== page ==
|Required to attend work at certain times on certain days. Little or no control over when and how work is performed.||Has control over days and hours worked. Has control when and how work is performed.|
|Must wear the employer’s uniform or otherwise appear like they are providing services on behalf of the employer.||Adopts their own branding, such as their own business logo or uniform.|
|The employer provides the equipment required to perform their work.||Must provide their own equipment. The equipment they provide is expensive or specialised.|
|Prohibited from sub-contracting, and expected to provide all services personally.||Can sub-contract their work out to other people to perform.|
|Paid an hourly wage and is not required to invoice.||Issues invoices and is paid per task completed.|
|Are not registered to receive GST.||Are registered for GST.|
An employer engages in sham contracting if, amongst other things, they misrepresent an employment relationship as an independent contracting relationship
Sometimes this misrepresentation is by mistake. Other times the misrepresentation is made in an attempt to avoid paying certain legal entitlements to employees (for example, minimum wages and leave entitlements).
Sham contracting carries heavy legal penalties. These can be imposed against the employer and particular individuals within the employer’s organisation who were involved in the sham contracting (e.g. HR managers and directors).
The Fair Work Act 2009 (Cth) contains a number of provisions aimed at preventing sham contracting. Under this Act, it is unlawful to:
- misrepresent an employment relationship as an independent contracting arrangement;
- dismiss an employee to re-engage them as an independent contractor; or
- knowingly make a false statement to persuade or influence an employee to perform similar work for the employer as an independent contractor.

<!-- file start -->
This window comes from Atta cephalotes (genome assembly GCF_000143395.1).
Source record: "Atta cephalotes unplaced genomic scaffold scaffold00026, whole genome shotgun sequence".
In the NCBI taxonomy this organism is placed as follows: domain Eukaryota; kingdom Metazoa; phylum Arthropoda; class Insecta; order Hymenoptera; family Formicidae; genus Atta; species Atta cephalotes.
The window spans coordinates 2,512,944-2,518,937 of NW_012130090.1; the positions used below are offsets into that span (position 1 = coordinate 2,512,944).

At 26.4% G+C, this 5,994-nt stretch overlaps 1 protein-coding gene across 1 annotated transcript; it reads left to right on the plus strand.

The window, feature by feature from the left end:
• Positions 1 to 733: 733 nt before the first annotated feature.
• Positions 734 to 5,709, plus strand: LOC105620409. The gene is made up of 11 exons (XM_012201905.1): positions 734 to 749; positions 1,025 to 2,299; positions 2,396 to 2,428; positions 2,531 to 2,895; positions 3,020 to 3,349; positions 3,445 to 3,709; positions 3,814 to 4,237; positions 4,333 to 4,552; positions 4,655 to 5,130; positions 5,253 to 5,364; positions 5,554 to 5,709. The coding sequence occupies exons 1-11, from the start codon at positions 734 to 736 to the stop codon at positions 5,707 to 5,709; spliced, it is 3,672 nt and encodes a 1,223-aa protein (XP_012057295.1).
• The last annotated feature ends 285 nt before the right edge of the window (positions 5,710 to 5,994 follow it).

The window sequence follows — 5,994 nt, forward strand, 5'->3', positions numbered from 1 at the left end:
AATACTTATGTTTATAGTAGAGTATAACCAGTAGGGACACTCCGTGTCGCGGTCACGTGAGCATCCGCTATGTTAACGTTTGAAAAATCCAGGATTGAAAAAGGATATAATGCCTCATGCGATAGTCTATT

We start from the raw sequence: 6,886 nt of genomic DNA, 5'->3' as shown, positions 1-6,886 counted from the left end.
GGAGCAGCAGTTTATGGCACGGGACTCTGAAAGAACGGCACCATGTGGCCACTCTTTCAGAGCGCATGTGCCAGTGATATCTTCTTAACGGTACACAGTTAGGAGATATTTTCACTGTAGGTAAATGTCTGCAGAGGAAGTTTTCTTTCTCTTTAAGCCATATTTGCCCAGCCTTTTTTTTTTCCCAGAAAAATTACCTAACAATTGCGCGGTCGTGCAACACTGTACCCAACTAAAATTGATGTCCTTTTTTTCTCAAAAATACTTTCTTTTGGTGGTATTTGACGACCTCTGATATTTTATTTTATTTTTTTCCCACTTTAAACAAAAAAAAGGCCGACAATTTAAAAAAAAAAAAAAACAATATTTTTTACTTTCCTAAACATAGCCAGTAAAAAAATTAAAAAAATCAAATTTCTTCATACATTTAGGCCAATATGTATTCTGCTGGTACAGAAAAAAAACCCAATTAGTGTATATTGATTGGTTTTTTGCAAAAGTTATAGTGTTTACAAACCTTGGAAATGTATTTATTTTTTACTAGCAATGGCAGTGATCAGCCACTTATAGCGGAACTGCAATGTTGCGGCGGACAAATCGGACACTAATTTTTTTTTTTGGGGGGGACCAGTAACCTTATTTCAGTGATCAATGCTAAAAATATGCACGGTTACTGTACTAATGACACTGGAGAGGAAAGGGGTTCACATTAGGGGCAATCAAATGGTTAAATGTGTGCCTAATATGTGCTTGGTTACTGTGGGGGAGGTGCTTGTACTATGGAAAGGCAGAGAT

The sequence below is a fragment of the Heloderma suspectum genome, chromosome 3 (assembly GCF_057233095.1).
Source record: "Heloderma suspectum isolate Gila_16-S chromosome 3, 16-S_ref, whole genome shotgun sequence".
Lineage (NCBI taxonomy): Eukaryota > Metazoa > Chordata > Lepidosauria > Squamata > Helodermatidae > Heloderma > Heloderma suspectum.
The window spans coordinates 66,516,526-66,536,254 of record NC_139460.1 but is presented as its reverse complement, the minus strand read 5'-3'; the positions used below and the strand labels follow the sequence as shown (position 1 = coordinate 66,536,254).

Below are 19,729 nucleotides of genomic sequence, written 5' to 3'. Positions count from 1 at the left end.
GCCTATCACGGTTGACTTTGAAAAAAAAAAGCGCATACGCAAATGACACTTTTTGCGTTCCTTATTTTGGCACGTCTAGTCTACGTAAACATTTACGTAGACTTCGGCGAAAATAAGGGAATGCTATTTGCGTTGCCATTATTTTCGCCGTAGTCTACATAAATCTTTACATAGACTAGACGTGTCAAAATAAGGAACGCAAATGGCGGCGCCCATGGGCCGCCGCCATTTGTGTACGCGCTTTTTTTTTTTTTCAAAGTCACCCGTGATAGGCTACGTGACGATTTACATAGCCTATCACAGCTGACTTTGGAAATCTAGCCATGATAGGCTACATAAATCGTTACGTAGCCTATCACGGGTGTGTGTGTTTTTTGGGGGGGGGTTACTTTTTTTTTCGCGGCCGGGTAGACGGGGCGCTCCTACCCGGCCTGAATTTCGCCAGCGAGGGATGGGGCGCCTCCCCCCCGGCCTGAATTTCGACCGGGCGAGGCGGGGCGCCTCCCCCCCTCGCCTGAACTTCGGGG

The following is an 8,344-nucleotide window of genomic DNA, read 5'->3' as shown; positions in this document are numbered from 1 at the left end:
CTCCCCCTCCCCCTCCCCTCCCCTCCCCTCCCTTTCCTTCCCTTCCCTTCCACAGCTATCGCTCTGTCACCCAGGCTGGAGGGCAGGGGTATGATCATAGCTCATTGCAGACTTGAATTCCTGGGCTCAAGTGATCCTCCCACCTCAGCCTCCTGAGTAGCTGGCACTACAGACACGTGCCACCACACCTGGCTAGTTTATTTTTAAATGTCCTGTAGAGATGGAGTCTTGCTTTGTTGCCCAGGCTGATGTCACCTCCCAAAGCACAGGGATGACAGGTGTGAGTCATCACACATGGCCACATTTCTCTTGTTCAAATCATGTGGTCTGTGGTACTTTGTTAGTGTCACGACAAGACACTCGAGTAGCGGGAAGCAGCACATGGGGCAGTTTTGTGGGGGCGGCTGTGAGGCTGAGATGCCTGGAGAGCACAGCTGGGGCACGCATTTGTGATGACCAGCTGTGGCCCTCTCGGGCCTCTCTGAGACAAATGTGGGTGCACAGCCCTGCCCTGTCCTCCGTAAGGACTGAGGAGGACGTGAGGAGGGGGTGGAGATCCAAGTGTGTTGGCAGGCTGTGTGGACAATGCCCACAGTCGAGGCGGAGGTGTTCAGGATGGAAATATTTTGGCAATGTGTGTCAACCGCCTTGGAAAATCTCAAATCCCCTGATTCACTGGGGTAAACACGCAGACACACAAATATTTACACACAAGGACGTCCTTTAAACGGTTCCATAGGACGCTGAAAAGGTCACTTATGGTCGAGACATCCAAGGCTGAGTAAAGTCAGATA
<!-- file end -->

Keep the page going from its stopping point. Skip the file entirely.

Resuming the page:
Employers that contravene any of the above provisions may face significant legal penalties. Individuals involved in contraventions may also be liable.
Employers who misrepresent employment as an independent contracting relationship will have a defence under the Fair Work Act 2009 (Cth) if the misrepresentation was made unknowingly and not recklessly.
Ultimately, the question of whether a worker is an employee or independent contractor is a question of “if it looks like a duck it probably is a duck”.
Businesses should consider the nature of the relationship they have with people working for them. A contract that calls a worker an independent contractor does not necessarily mean that worker is an independent contractor.
Businesses which have misrepresented employment as an independent contracting relationship may be open to significant legal liability. For this reason, if a business is uncertain whether a worker is an employee, it should consider speaking with an employment lawyer.
This article is general information only. It is not legal advice. If you need legal advice, please contact us
Andrew specialises in difficult tax disputes and complex tax advice. He is passionate about getting wins for his clients, solving difficult legal issues and giving clear practical advice.
Andrew acts for a diverse range of private businesses, high net-wealth individuals and family groups. Andrew has been a Director of Velocity Legal since the firm was founded in 2016, and established Velocity Legal’s Sydney practice in 2019.